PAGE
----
Rosh Hashanah and AT

October 3, 2019 at 12:49 am Leave a comment

I am a teacher of The Alexander Technique.  What’s that, you ask? Well—it’s the most simple and complicated teaching around. On one hand, it involves a heightened awareness of our reactions to the stimuli of life. This can be as simple as noticing a muscular tightening when I open my car door. Or it can be noticing a similar tightening or holding of breath when I encounter a particular person at my workplace. Learning to inhibit, or intercept habitual responses is interesting enough.  There is a richness of possibilities available in these moments that often comes as a surprise.  Who knew so many choices were available—simply by not reinforcing my usual response? And how do I allow for a new response during the most charged moments of my life? Deyanu—it would have been enough. For many it is more than enough to examine these parts of ourselves, to become intimate and honest with our own responses, and learn to allow for new ones to emerge.

 

But there is more. My mentor, Tommy Thompson, talks about “The Personal Narrative and the Universal Narrative.” Our personal narrative is the story we tell ourselves.  It is the belief we have about us—our potential, our limitations, our interpretation of all the events of our lives that have brought us to the current moment. It is a personal signature that is reflected in our patterns of behavior. It often causes us to operate in conflict with our inherited design.  That design is the Universal Narrative—the story of our evolutionary process. The “us” that lives beneath the created self is the neutral story—a story without judgment, a story without conflict, a story without preconceived notions of what we can or cannot be. We can use the Alexander Technique to tap into that universal narrative by listening deeply to those moments when we suspend our personal narrative in favor of what might show up instead.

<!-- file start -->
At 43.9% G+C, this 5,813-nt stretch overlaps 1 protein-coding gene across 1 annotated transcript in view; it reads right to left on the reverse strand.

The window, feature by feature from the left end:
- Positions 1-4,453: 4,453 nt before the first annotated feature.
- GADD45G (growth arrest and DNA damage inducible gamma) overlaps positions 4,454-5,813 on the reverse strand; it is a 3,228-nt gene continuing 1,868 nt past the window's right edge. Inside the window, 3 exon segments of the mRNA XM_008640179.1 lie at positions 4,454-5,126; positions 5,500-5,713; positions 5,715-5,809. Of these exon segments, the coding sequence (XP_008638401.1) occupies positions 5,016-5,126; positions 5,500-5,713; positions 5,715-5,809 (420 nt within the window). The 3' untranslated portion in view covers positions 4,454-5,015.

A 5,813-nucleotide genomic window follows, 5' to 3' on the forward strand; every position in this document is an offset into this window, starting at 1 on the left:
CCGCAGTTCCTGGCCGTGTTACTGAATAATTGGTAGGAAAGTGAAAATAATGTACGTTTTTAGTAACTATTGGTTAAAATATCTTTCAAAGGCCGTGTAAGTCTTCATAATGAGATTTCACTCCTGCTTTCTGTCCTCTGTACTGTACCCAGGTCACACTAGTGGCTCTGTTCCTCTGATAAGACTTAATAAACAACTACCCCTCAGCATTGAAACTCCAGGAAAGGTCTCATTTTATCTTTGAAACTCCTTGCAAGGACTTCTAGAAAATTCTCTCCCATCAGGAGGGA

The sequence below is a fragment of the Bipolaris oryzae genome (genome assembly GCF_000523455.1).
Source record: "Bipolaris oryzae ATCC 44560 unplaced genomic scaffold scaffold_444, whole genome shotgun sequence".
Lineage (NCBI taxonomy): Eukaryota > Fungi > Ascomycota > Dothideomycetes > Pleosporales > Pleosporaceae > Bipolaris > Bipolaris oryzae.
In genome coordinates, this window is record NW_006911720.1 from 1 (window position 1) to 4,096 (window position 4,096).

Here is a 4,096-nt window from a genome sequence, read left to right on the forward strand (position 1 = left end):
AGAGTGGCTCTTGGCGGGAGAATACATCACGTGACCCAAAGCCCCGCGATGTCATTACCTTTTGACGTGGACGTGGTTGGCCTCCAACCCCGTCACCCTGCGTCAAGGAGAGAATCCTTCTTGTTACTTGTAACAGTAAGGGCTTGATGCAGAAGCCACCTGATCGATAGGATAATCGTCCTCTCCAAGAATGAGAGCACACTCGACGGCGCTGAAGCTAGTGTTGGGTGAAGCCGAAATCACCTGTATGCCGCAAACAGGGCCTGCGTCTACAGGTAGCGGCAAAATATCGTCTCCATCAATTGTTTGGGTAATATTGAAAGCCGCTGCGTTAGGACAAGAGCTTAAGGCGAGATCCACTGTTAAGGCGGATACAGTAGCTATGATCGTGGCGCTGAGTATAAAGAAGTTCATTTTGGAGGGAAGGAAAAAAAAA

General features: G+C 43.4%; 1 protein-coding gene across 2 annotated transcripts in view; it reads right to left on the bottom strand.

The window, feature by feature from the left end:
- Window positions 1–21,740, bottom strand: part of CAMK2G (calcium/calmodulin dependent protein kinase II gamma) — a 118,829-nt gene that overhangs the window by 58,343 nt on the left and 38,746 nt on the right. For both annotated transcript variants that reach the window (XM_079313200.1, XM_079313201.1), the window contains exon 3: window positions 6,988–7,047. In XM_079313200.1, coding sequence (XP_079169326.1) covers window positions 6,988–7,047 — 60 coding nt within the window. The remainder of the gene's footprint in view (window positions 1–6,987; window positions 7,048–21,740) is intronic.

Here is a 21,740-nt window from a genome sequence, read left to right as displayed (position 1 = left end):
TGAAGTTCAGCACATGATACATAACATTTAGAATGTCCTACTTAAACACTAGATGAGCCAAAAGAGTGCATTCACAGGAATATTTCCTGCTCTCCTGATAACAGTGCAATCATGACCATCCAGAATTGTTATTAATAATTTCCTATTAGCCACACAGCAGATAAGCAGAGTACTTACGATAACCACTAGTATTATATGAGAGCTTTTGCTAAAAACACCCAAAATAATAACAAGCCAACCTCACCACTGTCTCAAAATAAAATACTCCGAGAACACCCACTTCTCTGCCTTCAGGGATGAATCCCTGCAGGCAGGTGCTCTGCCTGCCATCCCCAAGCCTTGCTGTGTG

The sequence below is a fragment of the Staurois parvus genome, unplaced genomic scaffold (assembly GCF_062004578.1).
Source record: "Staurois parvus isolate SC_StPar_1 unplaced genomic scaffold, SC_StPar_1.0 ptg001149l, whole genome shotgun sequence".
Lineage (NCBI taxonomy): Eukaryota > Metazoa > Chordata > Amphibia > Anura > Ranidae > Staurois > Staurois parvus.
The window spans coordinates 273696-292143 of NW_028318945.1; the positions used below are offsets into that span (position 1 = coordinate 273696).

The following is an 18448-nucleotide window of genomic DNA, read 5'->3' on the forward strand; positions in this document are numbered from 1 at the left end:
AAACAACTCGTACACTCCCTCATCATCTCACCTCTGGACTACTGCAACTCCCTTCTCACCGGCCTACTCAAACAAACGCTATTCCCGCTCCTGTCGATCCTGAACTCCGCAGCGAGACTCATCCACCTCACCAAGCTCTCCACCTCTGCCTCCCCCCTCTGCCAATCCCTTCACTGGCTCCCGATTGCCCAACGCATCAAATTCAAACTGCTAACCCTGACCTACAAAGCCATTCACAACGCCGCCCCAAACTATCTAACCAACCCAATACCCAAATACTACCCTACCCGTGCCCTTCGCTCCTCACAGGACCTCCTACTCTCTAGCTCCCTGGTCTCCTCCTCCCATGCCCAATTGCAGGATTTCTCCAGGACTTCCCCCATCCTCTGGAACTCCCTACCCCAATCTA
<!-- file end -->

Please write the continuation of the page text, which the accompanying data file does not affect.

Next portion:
As I participated in today’s Rosh Hashanah service I was somehow brought to these ideas of personal and universal narratives. My concept of God is Oneness.  I read the Shema, a defining Hebrew prayer, and interpret it as “our God is One—Oneness–unification of all.”  Our current struggle with climate change exists because we have responded as a people from our Personal Narrative, not the Universal Narrative that would protect us all from our own poor decisions.  The political struggles today are clearly a product of Personal Narratives.  Everyone looks out for number one and in so doing negates the oneness that would unite us in our decisions.  At the same time, every person responding from their Personal Narrative CAN inhibit that response, listen deeply in moments of high tension, release the muscular hold we have on ourselves and in so doing find those remarkable possibilities we never even knew existed. Cain y’he ratzon—may it be so.

 

 

 

 

 

 

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